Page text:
I went to the Fortune Builders meeting, What they say is possible just not very probable. I am a older women, physically handicapped, the disease I have affects me mentally as well. I survive on a very small SS check. FB has everyone fill out an application, its really just to get your information. To tell them what you have as far as money, credit availability. If you do not have the money, they inform you where you might get credit. I was one of them who followed them. I got 3 new credit cards and they maxed them out for me. I do not know how I will pay them back or even more for my medicine or Dr. visits or groceries. They get your money and forget about you unless there is some new software to sell you.
I gripped the steering wheel so tightly that my hands hurt.
I took a deep, deep breath– and then I drove away.
What To Do Instead
For me, it’s not enough to simply identify the problem. It’s important to find solutions, too. I want to emphasize to anyone reading this page that you can take the same money you would have spent on this “education,” and turn it into the same level of expertise, and you may very well be the owner of a real estate asset at the end. With that in mind, I’ll be working on a post to help get you started in real estate, whether you are an aspiring flipper or you want to generate semi-passive income for retirement. I’ll come back and add a link here when I’m done.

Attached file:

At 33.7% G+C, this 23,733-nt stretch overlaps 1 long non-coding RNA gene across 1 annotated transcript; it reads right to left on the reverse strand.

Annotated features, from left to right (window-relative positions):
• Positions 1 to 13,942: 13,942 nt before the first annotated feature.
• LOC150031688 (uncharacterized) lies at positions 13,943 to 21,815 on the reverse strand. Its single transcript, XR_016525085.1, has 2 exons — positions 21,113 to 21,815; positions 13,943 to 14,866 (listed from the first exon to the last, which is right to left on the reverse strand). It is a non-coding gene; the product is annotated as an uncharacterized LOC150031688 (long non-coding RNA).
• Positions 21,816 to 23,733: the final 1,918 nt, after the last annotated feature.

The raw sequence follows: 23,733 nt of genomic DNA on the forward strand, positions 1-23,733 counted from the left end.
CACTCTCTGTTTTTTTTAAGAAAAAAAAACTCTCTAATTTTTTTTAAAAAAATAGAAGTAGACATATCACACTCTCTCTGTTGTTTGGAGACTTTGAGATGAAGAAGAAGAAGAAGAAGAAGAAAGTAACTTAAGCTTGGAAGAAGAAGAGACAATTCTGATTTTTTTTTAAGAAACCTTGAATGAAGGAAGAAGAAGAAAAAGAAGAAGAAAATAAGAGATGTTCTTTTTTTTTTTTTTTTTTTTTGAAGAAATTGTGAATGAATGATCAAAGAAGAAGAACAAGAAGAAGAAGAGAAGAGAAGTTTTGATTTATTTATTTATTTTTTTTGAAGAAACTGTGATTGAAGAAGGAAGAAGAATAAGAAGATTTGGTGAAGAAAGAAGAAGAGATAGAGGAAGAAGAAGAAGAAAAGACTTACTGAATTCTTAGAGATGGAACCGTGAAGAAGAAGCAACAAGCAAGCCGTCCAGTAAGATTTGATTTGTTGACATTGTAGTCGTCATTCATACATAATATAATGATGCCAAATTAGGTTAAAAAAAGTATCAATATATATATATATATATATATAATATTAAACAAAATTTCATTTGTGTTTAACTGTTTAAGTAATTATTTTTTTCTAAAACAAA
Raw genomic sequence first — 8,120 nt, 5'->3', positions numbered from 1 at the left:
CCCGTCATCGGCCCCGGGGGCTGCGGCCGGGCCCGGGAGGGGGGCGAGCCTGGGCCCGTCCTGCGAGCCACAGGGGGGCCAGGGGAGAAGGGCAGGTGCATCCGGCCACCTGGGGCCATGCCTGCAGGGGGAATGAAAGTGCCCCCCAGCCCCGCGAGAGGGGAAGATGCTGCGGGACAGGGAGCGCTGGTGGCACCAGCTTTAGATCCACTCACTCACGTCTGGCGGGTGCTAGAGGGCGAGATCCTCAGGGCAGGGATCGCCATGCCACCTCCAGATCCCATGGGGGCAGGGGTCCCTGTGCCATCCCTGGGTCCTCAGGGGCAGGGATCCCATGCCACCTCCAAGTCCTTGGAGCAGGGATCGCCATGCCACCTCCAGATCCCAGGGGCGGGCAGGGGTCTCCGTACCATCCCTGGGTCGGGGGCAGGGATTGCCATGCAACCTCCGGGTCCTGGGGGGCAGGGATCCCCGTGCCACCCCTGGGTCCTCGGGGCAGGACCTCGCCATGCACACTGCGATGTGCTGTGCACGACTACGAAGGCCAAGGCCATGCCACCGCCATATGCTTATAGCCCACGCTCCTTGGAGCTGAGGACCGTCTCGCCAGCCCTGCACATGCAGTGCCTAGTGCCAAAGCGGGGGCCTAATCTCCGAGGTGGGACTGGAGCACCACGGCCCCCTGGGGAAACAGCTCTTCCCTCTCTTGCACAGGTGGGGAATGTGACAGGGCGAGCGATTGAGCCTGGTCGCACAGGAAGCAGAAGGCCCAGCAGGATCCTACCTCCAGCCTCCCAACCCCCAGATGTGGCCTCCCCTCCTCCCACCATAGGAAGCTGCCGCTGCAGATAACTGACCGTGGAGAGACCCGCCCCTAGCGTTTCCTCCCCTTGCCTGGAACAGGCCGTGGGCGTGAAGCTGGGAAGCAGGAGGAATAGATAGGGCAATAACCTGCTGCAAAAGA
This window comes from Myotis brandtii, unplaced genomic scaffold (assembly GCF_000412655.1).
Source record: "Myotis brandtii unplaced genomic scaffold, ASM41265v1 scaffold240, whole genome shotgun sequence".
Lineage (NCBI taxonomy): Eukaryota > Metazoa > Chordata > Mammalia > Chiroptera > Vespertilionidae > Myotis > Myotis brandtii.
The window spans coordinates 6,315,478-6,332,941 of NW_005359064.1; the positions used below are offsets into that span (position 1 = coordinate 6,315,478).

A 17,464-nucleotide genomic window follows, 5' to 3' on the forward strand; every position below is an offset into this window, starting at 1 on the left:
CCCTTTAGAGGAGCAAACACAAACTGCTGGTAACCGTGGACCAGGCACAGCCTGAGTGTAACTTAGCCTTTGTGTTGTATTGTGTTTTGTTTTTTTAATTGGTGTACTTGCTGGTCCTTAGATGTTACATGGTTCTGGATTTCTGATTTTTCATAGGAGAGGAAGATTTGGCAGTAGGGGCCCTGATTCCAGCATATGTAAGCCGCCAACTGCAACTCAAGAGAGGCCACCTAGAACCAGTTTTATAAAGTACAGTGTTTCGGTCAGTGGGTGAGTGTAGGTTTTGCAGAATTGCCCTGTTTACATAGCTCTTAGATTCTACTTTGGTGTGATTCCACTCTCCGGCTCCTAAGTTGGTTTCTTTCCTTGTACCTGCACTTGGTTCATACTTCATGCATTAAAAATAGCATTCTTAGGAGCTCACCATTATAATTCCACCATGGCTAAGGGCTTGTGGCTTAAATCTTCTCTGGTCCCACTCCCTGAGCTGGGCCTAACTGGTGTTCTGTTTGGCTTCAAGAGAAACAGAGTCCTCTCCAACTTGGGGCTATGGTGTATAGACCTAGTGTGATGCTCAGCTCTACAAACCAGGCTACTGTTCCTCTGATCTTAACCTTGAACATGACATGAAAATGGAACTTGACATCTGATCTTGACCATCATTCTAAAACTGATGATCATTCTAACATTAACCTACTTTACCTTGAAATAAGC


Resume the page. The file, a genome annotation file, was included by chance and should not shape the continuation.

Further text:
In short, though, sites like Bigger Pockets have forums full of the same kind of information being marked up and re-sold here. It has file sections with checklists and rehab guides. It has a huge number of podcasts that teach you nearly every conceivable real estate topic.
Standing Against a Tidal Wave
In the end, in a best-case scenario, my opinion of Than Merrill and Fortune Builders will manage to reach a tiny fraction of the vulnerable people who can ill afford to be taken advantage of, and who this kind of “system” preys upon. Somewhere out there, someone is paying $197 for a three day sales pitch. Somewhere out there, someone is paying between twenty and thirty-five thousand dollars for information and systems that are available for free on the internet.
It just doesn’t have to be you.